News Releases as distribution of properly formatted articles primarily to online news readers, generally bypassing the media. The goal is to drive traffic to the submitter’s Website by engaging readers receptive to your content, and secondarily making your content searchable online.
Press Releases as distribution that primarily delivers your news to targeted media (reporters, registered media and trade publications) and media-only wire services (similar to the Associated Press and accessed by leading print, broadcast and online publications) powered by our unique partnership with PR Newswire. Getting the media to respond to your message affords the highest degree of credibility.
Where should your news go?
Direct To Online News Readers means your release is distributed to online news outlets and indexed by aggregators such as Google News, and Google, Yahoo and Bing search. Your news Drives Internet Readers To Your Website.
Primarily To The Media means your release is distributed to publishers, reporters and broadcasters over a network that is acceptable to them. Press Releases can affect the media in a way that Gets The Media To Report About Your Efforts.
A news or press release is a written communication that purports to report on an event, circumstance or occurrence by a third party, and is provided to a news reader, or the media, for the purpose of promotion.
Media originated news articles differ from news and press releases in that news articles are a compilation of facts and contentions developed by journalists, then published as authored content within a given media outlet.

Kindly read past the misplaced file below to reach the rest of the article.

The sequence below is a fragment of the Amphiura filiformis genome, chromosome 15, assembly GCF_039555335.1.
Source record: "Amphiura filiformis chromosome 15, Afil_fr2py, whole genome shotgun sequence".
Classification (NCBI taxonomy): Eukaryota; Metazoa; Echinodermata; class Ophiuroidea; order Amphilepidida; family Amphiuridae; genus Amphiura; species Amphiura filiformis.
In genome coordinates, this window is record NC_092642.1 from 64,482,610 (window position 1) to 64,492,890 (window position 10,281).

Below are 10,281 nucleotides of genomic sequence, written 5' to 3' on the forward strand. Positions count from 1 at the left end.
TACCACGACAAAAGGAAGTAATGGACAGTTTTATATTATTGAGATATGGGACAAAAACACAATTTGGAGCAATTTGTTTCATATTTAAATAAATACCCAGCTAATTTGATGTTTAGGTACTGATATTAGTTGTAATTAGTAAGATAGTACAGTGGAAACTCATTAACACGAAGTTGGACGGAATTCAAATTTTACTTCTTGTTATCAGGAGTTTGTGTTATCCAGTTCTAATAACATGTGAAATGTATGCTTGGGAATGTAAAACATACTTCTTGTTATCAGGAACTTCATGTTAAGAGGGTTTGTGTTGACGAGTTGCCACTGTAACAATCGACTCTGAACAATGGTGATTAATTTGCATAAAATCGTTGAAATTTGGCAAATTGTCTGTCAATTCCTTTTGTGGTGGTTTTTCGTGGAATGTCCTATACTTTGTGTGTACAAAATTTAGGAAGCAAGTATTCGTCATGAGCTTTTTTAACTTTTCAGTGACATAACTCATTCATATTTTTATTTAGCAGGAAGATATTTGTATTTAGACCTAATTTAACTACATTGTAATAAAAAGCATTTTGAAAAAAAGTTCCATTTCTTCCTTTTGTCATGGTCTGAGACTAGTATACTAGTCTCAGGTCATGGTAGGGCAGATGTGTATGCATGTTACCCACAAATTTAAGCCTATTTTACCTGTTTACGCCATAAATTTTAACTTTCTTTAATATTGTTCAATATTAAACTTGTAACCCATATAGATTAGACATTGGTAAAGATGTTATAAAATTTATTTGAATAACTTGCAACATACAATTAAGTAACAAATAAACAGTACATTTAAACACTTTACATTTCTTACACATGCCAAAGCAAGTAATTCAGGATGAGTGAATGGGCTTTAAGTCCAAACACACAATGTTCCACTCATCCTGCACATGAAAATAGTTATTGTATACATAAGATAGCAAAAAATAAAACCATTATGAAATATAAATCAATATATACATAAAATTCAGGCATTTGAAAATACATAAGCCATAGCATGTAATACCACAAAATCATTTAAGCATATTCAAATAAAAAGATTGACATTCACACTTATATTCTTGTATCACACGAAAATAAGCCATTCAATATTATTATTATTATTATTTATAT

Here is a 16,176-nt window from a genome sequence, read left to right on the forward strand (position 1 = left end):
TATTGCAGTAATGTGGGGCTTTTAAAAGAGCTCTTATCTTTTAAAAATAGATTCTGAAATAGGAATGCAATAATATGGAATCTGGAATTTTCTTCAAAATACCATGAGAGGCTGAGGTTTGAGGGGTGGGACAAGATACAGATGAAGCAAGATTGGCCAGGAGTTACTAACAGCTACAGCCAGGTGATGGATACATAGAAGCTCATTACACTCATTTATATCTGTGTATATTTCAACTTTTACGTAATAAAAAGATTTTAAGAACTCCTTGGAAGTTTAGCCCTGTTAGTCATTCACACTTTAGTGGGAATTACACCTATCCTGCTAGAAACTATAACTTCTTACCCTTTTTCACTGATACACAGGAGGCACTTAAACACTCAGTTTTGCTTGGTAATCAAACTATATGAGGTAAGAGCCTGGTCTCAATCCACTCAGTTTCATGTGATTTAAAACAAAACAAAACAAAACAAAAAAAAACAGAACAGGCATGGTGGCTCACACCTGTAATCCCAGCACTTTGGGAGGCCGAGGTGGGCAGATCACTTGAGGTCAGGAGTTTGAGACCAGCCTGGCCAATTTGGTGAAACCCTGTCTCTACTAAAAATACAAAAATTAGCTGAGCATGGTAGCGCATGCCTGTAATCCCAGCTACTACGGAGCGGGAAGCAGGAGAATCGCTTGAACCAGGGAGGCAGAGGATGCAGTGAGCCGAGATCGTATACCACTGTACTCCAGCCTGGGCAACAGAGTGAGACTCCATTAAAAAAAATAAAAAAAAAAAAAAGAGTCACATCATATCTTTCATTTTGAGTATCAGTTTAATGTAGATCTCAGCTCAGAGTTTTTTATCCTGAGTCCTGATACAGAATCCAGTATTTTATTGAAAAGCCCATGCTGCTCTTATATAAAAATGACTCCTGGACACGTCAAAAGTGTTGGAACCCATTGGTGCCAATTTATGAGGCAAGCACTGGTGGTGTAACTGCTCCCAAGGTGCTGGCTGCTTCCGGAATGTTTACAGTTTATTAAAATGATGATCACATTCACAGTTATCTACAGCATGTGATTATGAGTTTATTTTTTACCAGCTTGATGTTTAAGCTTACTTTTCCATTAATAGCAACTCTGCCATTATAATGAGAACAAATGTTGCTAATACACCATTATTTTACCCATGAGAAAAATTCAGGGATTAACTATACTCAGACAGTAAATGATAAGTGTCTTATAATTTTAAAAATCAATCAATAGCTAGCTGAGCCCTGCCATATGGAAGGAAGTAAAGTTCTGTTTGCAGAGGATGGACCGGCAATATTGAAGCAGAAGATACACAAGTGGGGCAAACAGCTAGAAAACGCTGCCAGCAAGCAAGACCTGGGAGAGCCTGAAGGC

Be A Reporter, Not An Advertiser
News and Press Releases purport to report on an event, circumstance or occurrence by an independent reporter (a third person). When writing a news or press release, be that reporter and bring your content to the attention of readers as if you had no marketing agenda.
Third Person Example: “According to John Doe, the next version of Webster’s Dictionary will include two new slang terms that were identified in his research as being part of …”
Inappropriate Example: “I, John Doe, was informed that the next version of Webster’s Dictionary will include two new slang terms that I identified in my research as being part of…”
Press releases are most effective when they are under 500 words, generally two to three paragraphs, preceded by a clear and attention-grabbing headline.
Remember, this content may be used by the media in their reporting, so be accurate and reasonably detailed and make sure your contact data is accurate. Also, all inclusive links must lead to information, not advertising.
Be creative and keep it to one sentence. Capitalize the first letter of all words but do not use all upper case letters. Exclamation marks (“!”) conveys that your release is advertising, not news, and it’s the credibility of news that generates the good publicity.
Physical location (country, state, city) (month, date and year) - Begin with a strong introductory paragraph that captures the reader’s attention and contains the information most relevant to your message such as the “Five W's” of (W)ho, (W)hat, (W)hen, (W)here, and (W)hy, when applicable. This paragraph should summarize the News Release such that if it was the only part seen by a reader, it would tell your entire message, and it should include a hook to get your audience interested in reading more.
The Body Of The Release
These paragraphs should contain more detailed important information, and make up the body of the release. Pick up with the information provided in your first paragraph, including quotes from key staff, customers or subject matter experts. Make sure you use correct grammar so as not to affect your credibility negatively.
As for content, make sure to keep in mind that you are writing a press release to grab the attention of readers of the media. It is very important to maintain factual accuracy, make sure you are cleared to use quotes or information about businesses, and most importantly have an angle that will appeal to readers and journalists (often by connecting your release to current events or issues). Effective releases usually utilize a strategy known as the inverted pyramid, which is written with the most important information and quotes first.